My Mother Loved To Dance

by Beate Sigriddaughter

I can picture her raking leaves in spring under the flashy forsythia, preparing dark soil for dazzling violets, letting me drop in seeds that slipped from my hands like magic spice.

I can picture her kneel on hardwood spreading wax, then letting me rag-skate through the expanse of living room, corridor, and beyond to polish everything.

I can picture her haul loads of exuberant fruit home from market, boiling cherries in June, sectioning bruised pears for canning in September.

I don't even know why she prized dancing so much.

Here is the rule she lived by: you get one man in life, and if he doesn't want to dance, you're out of luck.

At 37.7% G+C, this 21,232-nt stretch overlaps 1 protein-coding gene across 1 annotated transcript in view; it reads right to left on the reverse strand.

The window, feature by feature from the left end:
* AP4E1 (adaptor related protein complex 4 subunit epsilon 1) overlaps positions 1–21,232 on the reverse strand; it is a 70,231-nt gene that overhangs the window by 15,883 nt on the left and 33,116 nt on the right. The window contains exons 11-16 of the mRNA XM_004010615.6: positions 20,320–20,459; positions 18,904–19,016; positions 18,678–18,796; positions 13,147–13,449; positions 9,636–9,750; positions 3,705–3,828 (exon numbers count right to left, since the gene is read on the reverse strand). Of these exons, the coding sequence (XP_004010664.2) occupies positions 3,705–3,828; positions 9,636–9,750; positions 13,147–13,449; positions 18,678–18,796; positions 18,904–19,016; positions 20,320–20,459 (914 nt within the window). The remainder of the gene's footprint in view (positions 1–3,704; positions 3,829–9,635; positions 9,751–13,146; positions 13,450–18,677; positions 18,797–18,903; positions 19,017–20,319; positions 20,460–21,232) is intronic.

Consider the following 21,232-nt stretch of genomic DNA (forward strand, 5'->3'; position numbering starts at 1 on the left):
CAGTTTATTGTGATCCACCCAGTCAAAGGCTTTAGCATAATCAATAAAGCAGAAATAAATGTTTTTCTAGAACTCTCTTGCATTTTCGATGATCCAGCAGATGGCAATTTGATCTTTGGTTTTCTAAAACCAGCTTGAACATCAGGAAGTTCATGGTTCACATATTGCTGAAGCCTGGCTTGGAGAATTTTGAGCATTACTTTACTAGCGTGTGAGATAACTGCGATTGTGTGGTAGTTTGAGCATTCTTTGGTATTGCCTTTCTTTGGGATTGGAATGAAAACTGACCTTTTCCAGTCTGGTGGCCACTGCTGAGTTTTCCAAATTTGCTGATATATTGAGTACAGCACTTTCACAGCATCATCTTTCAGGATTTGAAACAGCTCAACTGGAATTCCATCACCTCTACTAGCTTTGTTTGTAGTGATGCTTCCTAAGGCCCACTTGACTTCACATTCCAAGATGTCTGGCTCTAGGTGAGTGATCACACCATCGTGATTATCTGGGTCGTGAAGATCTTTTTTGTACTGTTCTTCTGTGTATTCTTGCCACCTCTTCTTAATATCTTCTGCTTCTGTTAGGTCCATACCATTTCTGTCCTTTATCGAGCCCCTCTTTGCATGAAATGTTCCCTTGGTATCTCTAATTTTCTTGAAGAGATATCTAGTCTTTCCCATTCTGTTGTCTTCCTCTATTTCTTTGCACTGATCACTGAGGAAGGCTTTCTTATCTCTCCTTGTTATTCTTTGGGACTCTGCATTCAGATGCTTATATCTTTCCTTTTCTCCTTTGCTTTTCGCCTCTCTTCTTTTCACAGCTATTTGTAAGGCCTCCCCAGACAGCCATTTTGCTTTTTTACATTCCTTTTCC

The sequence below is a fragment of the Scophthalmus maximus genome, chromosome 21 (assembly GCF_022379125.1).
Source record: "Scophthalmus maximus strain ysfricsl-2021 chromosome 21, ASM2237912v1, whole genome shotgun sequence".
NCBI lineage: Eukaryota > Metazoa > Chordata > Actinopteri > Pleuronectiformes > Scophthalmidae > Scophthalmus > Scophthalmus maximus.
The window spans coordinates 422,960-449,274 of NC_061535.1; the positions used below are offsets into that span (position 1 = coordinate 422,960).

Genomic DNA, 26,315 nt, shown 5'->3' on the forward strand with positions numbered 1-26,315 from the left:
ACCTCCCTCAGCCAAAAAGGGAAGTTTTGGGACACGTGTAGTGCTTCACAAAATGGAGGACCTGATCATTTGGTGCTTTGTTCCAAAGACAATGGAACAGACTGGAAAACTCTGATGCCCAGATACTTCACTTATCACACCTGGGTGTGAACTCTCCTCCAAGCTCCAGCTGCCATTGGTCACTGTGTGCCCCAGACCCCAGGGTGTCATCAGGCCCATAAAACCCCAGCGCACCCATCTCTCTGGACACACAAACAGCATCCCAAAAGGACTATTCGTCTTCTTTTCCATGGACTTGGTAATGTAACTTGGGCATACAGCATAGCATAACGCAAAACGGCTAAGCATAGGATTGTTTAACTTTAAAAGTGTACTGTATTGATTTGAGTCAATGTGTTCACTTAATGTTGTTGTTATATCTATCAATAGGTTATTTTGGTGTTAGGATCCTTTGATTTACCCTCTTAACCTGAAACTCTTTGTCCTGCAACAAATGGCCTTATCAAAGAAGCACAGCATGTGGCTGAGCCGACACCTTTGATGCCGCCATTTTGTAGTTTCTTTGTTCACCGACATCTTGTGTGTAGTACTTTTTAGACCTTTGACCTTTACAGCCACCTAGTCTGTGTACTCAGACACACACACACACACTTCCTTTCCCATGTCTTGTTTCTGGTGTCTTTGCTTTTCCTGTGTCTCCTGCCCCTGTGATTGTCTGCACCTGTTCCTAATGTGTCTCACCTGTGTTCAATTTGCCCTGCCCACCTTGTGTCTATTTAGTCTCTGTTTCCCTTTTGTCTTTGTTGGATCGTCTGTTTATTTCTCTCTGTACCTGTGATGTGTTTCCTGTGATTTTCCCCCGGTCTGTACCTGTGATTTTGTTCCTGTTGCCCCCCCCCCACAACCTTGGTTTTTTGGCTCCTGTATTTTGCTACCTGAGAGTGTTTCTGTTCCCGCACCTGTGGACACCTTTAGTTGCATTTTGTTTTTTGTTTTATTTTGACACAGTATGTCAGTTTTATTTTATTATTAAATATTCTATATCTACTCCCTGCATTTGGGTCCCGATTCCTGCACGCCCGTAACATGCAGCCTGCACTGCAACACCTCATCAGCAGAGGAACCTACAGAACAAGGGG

I saw her dance just once with my fiancé at a Country Western bar. She was seventy-two. Her nose was turned up and her eyes sparked triumph. Soon she had trouble breathing. She didn't want to stop. My father grumbled. "But dancing!" he hissed when she finally sat down gasping.

I can picture her breathless, too, at the rim of the Grand Canyon.

One morning she quietly died in her sleep.

Sometimes when I dance, I can feel her laughing in my bones. She was meant for joy.